The European Space Agency is to mount Juice probe, a billion-euro mission, to Jupiter and its icy moons.
Juice probe has just been approved at a meeting of member state delegations in Paris.
It would be built in time for a launch in 2022, although it would be a further eight years before it reached the Jovian system.
The mission has emerged from a five-year-long competition to find the next “large class” space venture in Europe.
Juice stands for JUpiter ICy moon Explorer. The concept proposes an instrument-packed, nearly five-tonne satellite to be sent out to the Solar System’s biggest planet, to make a careful investigation of three of its biggest moons.
The spacecraft would use the gravity of Jupiter to initiate a series of close fly-bys around Callisto and Europa, and then finally to put itself in a settled orbit around Ganymede.
Emphasis would be put on “habitability” – in trying to understand whether there is any possibility that these moons could host microbial life.
Callisto, Europa and Ganymede are all suspected to have oceans of water below their icy surfaces. As such, they may have environments conducive to simple biology.
“People probably don’t realize that habitable zones don’t necessarily need to be close to a star – in our case, close to the Sun,” explained Prof. Michele Dougherty, a Juice science team member from Imperial College London, UK.
“There are four conditions required for life to form. You need water; you need an energy source – so the ice can become liquid; you need the right chemistry – nitrogen, carbon, hydrogen; and the fourth thing you need is stability – a length of time that allows life to form.
“The great thing about the icy moons in the Jupiter system is that we think those four conditions might exist there; and Juice will tell us if that is the case,” she said.
The mission will cost ESA on the order of 830 million Euros ($1.1 billion) over its entire life cycle. This includes the cost of manufacturing the spacecraft bus, or chassis, launching the satellite and operating it until 2033.
This sum does not however include Juice’s 11 instruments. Funding for these comes from the member states. When this money is taken into account, the final budget for Juice is expected to be just short of 1.1 billion Euros.
It has not yet been decided which European nations will provide which instruments. An Announcement of Opportunity will be released this summer with a view to identifying the instrument providers by the start of next year.
The final and formal go-ahead for Juice should be given in 2014. In ESA-speak, this stage is referred to as “adoption”.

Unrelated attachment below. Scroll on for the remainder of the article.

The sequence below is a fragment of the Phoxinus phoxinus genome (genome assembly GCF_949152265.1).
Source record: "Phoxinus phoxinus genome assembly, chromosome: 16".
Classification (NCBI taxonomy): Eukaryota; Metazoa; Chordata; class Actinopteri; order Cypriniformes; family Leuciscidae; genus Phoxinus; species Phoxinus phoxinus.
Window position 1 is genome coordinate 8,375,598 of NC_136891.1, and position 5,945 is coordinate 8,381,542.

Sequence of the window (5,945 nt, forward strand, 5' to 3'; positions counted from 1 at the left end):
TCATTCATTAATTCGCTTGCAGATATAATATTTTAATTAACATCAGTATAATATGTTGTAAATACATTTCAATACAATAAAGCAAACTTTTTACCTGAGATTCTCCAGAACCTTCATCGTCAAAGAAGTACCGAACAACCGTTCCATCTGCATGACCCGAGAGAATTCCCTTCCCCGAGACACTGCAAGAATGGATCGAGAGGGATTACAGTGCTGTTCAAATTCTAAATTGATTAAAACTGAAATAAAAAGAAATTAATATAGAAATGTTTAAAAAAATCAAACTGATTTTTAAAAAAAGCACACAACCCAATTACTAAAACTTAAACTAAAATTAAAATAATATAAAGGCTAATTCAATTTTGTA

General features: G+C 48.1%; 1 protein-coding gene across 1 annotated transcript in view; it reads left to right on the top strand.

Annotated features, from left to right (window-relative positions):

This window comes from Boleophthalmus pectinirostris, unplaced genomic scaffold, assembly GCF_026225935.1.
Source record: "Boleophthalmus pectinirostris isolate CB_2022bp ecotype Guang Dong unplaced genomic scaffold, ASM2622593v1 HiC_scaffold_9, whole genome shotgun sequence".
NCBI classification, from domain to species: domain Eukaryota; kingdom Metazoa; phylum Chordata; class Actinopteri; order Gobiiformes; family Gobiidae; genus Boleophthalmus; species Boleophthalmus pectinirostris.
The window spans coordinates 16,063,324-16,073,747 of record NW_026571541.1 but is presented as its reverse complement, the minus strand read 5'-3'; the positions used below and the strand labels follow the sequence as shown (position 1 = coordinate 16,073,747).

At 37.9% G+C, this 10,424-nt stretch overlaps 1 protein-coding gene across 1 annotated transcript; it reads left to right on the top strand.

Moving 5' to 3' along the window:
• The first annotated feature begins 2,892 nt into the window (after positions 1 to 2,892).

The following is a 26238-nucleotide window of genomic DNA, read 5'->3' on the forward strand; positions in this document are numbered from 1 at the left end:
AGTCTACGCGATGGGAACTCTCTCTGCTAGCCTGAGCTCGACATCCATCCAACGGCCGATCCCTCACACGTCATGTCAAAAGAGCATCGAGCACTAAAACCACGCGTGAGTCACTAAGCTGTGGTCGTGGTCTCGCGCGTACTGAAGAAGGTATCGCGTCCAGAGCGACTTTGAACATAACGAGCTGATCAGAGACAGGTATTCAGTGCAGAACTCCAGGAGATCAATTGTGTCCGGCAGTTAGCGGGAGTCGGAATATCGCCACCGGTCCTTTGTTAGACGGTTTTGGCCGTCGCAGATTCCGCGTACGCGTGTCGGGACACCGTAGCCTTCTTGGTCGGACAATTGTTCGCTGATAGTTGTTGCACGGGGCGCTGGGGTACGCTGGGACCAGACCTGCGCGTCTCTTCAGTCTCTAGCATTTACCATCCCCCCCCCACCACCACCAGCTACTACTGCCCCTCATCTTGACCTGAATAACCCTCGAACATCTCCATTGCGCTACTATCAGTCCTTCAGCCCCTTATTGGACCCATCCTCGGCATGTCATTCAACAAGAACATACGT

It is the moment when all the elements required to build the satellite are in place and the full costs are established.
It is also the point at which any international participation is recognized.
At the moment, Juice is a Europe-only venture, but there is every possibility that the Americans will get on board.
The US space agency (NASA) walked away from the idea of producing a companion satellite to Juice – a spacecraft that would orbit Europa rather than Ganymede – due to programmatic differences and budget concerns.
Nonetheless, there is a strong desire among the American scientific community to have some involvement in Juice, especially in those aspects that concern Europa.
Dr. Britney Schmidt from the University of Texas at Austin is excited that Europe has chosen to fly Juice, and expects the probe’s data to resolve many outstanding questions at the icy moon.
“We know that ice is a really good place [for life] to do business on Earth,” she said.
“There’s plenty of microbial and even some macroscopic organisms that use ice to make a living. It’s not so hard to imagine that life like that which lives in Antarctica and in the Arctic might be very possible on Europa.”
The ESA executive has put down 68 million Euros as a kind of placeholder, to give some idea of how much NASA might like to contribute. The sum is roughly the equivalent of two instruments. However, it should be said that no explicit discussions between ESA and NASA have taken place concerning which specific instruments might come from across the Atlantic.
One further issue needs to be resolved: the name of the mission. The “Juice” label was dreamt up by the science team who devised the mission concept, but the researchers acknowledge there was a touch of humor in its creation.
They would like to use the name Laplace, after the great 18th/19th-Century French mathematician and astronomer Pierre-Simon Laplace. A number of commentators would like to see ESA run a public competition to find a suitable mission name.
The Juice proposal was chosen over two other ideas – Athena, which envisages the biggest X-ray telescope ever built, and NGO, which would place a trio of high-precision satellites in space to detect gravitational waves.
These defeated concepts will probably now be entered into the next competition, due to be announced next year or the year after.